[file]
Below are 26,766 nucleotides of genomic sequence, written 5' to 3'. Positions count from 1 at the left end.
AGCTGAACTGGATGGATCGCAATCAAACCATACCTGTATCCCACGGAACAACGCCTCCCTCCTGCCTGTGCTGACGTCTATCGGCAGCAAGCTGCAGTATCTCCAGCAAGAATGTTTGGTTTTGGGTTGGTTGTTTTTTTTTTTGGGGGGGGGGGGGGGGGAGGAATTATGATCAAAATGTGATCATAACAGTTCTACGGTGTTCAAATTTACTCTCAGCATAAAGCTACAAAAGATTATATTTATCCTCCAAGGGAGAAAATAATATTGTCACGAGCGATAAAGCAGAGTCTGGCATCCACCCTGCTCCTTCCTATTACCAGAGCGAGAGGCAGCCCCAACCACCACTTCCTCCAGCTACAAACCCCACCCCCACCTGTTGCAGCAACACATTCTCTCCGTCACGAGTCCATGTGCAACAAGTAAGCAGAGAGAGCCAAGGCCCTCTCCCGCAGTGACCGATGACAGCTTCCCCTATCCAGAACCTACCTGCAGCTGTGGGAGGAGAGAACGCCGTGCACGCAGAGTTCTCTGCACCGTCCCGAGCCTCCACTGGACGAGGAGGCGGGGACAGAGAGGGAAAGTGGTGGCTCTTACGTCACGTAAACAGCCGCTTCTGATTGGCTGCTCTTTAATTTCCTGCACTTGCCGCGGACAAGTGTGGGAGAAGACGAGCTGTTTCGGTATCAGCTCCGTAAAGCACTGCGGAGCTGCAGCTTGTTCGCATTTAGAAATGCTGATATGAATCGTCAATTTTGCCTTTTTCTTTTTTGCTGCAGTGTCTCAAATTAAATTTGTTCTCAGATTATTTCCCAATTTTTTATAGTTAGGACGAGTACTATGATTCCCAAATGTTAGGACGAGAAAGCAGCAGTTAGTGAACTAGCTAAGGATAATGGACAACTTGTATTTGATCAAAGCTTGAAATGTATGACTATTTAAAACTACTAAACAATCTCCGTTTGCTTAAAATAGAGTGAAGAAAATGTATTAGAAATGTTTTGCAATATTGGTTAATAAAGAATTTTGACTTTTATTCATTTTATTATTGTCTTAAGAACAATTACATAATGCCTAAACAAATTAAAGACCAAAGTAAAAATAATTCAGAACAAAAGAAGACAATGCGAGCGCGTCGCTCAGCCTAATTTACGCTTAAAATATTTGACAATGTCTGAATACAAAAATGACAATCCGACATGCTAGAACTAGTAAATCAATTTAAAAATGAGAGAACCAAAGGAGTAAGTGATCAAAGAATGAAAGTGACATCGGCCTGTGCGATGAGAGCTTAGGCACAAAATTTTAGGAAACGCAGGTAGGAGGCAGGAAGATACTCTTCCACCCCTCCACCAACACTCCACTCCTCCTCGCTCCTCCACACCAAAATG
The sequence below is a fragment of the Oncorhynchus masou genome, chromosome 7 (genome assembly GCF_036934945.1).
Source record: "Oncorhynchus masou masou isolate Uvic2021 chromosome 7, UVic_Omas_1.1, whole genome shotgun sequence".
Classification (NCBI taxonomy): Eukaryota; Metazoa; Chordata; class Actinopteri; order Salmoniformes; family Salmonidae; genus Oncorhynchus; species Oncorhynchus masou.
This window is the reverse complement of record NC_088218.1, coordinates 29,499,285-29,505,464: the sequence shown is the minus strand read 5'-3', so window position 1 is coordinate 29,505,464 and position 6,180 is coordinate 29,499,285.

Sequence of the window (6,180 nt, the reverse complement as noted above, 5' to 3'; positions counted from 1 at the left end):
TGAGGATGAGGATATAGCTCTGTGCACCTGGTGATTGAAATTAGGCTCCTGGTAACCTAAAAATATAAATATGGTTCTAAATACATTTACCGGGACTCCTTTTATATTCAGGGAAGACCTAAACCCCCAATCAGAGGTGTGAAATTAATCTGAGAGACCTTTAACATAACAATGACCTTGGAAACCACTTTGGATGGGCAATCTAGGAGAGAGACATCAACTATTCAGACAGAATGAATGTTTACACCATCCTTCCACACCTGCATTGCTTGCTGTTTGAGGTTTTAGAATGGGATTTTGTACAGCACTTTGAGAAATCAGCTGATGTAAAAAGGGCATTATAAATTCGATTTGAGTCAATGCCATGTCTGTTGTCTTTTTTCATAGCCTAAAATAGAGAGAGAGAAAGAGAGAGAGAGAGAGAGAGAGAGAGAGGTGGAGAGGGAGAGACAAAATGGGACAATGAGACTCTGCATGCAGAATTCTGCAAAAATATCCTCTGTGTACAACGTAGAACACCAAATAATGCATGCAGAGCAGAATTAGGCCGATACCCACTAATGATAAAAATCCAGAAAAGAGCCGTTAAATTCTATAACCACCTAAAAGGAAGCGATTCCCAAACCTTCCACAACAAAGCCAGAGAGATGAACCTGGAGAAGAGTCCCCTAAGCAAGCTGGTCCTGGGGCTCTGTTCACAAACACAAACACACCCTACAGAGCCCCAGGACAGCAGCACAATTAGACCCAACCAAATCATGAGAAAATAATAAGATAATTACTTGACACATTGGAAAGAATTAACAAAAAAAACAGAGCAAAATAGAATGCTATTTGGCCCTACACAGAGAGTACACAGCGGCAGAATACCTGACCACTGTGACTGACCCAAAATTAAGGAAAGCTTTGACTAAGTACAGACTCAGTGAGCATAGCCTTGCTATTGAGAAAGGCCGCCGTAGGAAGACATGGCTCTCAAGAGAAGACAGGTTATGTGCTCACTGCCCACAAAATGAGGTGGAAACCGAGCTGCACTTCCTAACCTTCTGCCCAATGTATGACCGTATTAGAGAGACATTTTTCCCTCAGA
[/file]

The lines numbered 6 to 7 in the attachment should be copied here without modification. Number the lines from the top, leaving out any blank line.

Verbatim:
This window is the reverse complement of record NC_088218.1, coordinates 29,499,285-29,505,464: the sequence shown is the minus strand read 5'-3', so window position 1 is coordinate 29,505,464 and position 6,180 is coordinate 29,499,285.

Sequence of the window (6,180 nt, the reverse complement as noted above, 5' to 3'; positions counted from 1 at the left end):